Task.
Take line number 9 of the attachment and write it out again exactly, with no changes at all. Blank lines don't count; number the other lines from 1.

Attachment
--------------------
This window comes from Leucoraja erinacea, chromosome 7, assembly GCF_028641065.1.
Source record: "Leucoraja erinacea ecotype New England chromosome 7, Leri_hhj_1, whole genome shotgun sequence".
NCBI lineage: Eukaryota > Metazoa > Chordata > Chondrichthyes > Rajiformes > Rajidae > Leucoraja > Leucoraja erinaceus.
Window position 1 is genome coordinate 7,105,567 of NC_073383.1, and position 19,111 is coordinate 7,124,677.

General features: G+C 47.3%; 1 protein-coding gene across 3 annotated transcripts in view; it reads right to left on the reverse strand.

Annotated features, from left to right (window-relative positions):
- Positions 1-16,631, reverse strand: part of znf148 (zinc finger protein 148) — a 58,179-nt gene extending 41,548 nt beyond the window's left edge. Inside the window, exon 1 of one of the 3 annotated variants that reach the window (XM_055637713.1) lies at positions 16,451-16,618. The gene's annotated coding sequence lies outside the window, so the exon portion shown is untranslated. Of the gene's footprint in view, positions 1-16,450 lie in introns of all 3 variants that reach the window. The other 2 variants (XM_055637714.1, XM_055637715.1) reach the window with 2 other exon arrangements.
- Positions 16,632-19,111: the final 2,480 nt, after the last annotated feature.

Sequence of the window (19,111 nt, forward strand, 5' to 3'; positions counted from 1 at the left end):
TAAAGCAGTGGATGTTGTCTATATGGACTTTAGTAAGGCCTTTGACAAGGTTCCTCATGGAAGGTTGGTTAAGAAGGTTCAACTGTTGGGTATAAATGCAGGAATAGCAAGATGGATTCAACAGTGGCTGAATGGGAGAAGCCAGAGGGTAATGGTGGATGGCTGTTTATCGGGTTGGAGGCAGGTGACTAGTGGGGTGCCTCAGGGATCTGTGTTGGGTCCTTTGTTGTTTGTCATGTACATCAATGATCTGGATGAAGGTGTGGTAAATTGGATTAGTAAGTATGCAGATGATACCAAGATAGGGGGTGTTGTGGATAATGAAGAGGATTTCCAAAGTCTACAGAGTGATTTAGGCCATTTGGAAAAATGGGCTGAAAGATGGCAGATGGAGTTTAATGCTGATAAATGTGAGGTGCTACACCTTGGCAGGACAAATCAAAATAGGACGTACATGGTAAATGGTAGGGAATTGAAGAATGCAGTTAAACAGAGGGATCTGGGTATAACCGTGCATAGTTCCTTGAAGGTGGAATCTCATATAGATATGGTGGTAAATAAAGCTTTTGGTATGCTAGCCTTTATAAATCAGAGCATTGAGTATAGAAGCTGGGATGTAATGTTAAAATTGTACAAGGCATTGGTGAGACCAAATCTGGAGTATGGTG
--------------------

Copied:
Sequence of the window (19,111 nt, forward strand, 5' to 3'; positions counted from 1 at the left end):